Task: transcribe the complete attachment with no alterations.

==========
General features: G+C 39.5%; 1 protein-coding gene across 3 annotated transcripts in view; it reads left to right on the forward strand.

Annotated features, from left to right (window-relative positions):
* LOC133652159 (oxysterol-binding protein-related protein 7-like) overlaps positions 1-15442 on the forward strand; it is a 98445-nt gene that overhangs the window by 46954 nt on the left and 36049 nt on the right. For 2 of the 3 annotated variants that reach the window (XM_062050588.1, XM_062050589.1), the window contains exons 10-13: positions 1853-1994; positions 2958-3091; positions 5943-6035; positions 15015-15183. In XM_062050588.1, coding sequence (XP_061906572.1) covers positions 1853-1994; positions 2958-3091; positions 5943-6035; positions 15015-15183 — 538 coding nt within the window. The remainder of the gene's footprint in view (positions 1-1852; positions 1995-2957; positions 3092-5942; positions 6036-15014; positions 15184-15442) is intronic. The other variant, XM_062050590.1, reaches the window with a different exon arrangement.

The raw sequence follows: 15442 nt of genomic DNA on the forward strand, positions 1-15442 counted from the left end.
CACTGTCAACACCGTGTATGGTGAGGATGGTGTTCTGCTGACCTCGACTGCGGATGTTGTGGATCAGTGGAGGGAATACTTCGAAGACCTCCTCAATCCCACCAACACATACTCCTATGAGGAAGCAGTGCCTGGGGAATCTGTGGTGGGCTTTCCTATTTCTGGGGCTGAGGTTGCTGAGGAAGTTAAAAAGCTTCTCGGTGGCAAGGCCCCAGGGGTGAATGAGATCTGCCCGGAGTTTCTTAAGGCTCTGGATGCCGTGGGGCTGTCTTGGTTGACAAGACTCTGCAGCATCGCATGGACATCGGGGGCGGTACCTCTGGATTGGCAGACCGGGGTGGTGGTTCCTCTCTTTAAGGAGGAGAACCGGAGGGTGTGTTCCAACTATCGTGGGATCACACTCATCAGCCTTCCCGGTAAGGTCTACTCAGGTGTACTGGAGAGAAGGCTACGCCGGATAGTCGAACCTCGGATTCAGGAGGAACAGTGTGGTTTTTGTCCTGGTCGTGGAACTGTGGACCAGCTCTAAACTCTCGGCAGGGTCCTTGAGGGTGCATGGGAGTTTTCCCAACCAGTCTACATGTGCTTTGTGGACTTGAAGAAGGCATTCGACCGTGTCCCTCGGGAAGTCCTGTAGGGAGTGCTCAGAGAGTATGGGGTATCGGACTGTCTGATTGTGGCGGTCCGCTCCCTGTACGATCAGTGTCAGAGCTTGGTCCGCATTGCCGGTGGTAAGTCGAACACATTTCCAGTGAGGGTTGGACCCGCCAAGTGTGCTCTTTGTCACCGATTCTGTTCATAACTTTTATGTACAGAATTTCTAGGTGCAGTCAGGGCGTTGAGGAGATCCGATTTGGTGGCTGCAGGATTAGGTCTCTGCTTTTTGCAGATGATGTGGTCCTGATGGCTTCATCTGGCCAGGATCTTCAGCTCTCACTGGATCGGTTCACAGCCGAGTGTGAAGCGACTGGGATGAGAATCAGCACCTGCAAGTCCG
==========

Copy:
General features: G+C 39.5%; 1 protein-coding gene across 3 annotated transcripts in view; it reads left to right on the forward strand.

Annotated features, from left to right (window-relative positions):
* LOC133652159 (oxysterol-binding protein-related protein 7-like) overlaps positions 1-15442 on the forward strand; it is a 98445-nt gene that overhangs the window by 46954 nt on the left and 36049 nt on the right. For 2 of the 3 annotated variants that reach the window (XM_062050588.1, XM_062050589.1), the window contains exons 10-13: positions 1853-1994; positions 2958-3091; positions 5943-6035; positions 15015-15183. In XM_062050588.1, coding sequence (XP_061906572.1) covers positions 1853-1994; positions 2958-3091; positions 5943-6035; positions 15015-15183 — 538 coding nt within the window. The remainder of the gene's footprint in view (positions 1-1852; positions 1995-2957; positions 3092-5942; positions 6036-15014; positions 15184-15442) is intronic. The other variant, XM_062050590.1, reaches the window with a different exon arrangement.

The raw sequence follows: 15442 nt of genomic DNA on the forward strand, positions 1-15442 counted from the left end.
CACTGTCAACACCGTGTATGGTGAGGATGGTGTTCTGCTGACCTCGACTGCGGATGTTGTGGATCAGTGGAGGGAATACTTCGAAGACCTCCTCAATCCCACCAACACATACTCCTATGAGGAAGCAGTGCCTGGGGAATCTGTGGTGGGCTTTCCTATTTCTGGGGCTGAGGTTGCTGAGGAAGTTAAAAAGCTTCTCGGTGGCAAGGCCCCAGGGGTGAATGAGATCTGCCCGGAGTTTCTTAAGGCTCTGGATGCCGTGGGGCTGTCTTGGTTGACAAGACTCTGCAGCATCGCATGGACATCGGGGGCGGTACCTCTGGATTGGCAGACCGGGGTGGTGGTTCCTCTCTTTAAGGAGGAGAACCGGAGGGTGTGTTCCAACTATCGTGGGATCACACTCATCAGCCTTCCCGGTAAGGTCTACTCAGGTGTACTGGAGAGAAGGCTACGCCGGATAGTCGAACCTCGGATTCAGGAGGAACAGTGTGGTTTTTGTCCTGGTCGTGGAACTGTGGACCAGCTCTAAACTCTCGGCAGGGTCCTTGAGGGTGCATGGGAGTTTTCCCAACCAGTCTACATGTGCTTTGTGGACTTGAAGAAGGCATTCGACCGTGTCCCTCGGGAAGTCCTGTAGGGAGTGCTCAGAGAGTATGGGGTATCGGACTGTCTGATTGTGGCGGTCCGCTCCCTGTACGATCAGTGTCAGAGCTTGGTCCGCATTGCCGGTGGTAAGTCGAACACATTTCCAGTGAGGGTTGGACCCGCCAAGTGTGCTCTTTGTCACCGATTCTGTTCATAACTTTTATGTACAGAATTTCTAGGTGCAGTCAGGGCGTTGAGGAGATCCGATTTGGTGGCTGCAGGATTAGGTCTCTGCTTTTTGCAGATGATGTGGTCCTGATGGCTTCATCTGGCCAGGATCTTCAGCTCTCACTGGATCGGTTCACAGCCGAGTGTGAAGCGACTGGGATGAGAATCAGCACCTGCAAGTCCG